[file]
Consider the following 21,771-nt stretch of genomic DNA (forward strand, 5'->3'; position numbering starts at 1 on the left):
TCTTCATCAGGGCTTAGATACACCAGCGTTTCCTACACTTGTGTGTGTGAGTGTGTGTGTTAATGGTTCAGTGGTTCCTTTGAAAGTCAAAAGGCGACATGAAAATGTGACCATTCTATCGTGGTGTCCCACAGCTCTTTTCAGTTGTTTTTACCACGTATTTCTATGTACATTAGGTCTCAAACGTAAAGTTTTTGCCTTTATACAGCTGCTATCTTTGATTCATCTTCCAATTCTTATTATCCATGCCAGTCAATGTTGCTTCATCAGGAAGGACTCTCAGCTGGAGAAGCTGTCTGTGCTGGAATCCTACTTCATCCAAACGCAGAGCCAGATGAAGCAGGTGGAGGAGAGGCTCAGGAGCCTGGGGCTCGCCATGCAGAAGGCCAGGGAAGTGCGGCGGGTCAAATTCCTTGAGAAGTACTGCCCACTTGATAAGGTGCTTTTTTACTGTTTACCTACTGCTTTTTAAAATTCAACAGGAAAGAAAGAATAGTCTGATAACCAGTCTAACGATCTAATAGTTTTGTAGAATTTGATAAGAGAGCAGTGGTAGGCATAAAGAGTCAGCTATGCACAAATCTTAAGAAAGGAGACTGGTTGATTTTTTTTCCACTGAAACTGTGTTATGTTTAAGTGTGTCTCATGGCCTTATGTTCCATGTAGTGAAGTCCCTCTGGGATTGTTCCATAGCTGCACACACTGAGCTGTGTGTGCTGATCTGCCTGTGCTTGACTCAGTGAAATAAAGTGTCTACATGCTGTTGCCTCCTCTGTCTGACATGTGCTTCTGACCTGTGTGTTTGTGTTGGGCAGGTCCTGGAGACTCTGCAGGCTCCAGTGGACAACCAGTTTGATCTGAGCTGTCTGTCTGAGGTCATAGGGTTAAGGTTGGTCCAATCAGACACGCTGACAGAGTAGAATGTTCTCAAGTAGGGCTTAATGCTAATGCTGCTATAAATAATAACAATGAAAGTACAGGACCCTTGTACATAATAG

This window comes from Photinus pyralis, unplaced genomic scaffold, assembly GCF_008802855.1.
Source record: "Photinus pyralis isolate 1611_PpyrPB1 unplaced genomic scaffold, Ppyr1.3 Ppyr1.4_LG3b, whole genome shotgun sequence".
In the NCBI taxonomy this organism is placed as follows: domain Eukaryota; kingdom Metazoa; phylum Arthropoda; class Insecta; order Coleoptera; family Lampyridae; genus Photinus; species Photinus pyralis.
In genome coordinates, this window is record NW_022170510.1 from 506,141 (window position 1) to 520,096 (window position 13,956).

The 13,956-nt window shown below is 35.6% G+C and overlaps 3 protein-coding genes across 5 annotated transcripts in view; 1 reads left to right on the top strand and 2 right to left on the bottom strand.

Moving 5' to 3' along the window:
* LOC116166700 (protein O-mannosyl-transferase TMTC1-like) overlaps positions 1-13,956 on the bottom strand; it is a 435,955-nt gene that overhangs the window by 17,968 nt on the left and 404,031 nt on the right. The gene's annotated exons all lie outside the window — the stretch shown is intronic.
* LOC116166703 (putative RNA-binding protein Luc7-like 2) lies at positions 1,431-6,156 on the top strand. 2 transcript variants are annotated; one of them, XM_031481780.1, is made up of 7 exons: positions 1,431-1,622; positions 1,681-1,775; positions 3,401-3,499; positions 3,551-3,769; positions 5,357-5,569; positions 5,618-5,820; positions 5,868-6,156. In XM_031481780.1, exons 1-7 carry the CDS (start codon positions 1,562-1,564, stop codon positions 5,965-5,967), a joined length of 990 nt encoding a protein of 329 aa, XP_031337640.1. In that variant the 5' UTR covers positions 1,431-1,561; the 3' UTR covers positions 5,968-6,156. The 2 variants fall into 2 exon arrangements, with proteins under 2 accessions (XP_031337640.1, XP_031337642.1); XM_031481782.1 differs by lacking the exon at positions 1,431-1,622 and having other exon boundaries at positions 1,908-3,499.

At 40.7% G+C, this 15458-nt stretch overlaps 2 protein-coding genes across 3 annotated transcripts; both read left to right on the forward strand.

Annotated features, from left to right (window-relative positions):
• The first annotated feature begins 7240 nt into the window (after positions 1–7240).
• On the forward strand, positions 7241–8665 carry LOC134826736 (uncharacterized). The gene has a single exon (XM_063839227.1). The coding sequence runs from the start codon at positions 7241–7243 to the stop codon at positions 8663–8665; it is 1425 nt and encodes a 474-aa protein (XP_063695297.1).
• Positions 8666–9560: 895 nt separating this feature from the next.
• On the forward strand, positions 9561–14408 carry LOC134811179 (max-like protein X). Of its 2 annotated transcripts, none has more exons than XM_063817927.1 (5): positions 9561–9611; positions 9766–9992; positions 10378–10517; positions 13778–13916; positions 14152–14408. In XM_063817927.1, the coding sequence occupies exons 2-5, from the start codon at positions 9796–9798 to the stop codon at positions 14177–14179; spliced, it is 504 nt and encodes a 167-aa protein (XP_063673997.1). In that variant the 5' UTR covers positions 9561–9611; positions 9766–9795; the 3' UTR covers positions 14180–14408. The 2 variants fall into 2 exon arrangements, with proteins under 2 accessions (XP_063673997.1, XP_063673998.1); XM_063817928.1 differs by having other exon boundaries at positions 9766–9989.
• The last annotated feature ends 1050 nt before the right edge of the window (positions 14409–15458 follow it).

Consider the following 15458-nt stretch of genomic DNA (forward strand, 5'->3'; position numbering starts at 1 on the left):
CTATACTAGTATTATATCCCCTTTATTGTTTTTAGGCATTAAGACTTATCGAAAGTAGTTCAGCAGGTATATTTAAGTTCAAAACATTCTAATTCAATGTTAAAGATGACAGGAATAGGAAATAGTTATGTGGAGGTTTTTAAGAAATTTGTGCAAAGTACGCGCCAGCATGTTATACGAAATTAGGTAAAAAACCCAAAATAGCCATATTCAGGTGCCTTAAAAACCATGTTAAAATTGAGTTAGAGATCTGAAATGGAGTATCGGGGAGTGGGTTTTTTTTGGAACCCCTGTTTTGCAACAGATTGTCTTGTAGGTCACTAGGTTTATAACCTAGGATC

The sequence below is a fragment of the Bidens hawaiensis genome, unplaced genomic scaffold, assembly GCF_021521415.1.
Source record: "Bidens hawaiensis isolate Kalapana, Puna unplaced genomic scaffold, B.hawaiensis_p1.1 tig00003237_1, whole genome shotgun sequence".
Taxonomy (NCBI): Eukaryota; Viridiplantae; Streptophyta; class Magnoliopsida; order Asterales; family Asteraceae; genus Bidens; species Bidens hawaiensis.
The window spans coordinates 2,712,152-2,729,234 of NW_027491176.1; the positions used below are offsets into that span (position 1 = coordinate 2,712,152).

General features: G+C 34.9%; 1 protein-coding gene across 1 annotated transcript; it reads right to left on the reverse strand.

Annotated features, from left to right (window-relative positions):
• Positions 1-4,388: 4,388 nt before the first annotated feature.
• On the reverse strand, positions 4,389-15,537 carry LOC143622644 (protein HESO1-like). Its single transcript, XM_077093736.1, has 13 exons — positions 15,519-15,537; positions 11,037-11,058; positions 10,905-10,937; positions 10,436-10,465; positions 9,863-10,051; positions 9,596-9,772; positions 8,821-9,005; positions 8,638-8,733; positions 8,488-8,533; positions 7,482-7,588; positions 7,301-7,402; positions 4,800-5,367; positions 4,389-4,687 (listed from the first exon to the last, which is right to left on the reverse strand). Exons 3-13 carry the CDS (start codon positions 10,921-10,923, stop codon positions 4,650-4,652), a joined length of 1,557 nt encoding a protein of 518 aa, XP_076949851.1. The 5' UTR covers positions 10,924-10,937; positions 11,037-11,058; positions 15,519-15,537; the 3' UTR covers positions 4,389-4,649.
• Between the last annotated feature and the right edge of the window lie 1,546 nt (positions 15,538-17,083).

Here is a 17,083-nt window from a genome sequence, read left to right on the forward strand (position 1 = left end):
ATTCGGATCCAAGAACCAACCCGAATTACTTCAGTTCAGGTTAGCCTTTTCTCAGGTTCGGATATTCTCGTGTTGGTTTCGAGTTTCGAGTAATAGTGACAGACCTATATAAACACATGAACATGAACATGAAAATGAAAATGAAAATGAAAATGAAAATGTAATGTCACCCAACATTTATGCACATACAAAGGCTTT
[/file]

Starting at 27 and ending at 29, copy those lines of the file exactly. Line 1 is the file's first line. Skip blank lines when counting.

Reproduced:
• On the reverse strand, positions 4,389-15,537 carry LOC143622644 (protein HESO1-like). Its single transcript, XM_077093736.1, has 13 exons — positions 15,519-15,537; positions 11,037-11,058; positions 10,905-10,937; positions 10,436-10,465; positions 9,863-10,051; positions 9,596-9,772; positions 8,821-9,005; positions 8,638-8,733; positions 8,488-8,533; positions 7,482-7,588; positions 7,301-7,402; positions 4,800-5,367; positions 4,389-4,687 (listed from the first exon to the last, which is right to left on the reverse strand). Exons 3-13 carry the CDS (start codon positions 10,921-10,923, stop codon positions 4,650-4,652), a joined length of 1,557 nt encoding a protein of 518 aa, XP_076949851.1. The 5' UTR covers positions 10,924-10,937; positions 11,037-11,058; positions 15,519-15,537; the 3' UTR covers positions 4,389-4,649.
• Between the last annotated feature and the right edge of the window lie 1,546 nt (positions 15,538-17,083).

Here is a 17,083-nt window from a genome sequence, read left to right on the forward strand (position 1 = left end):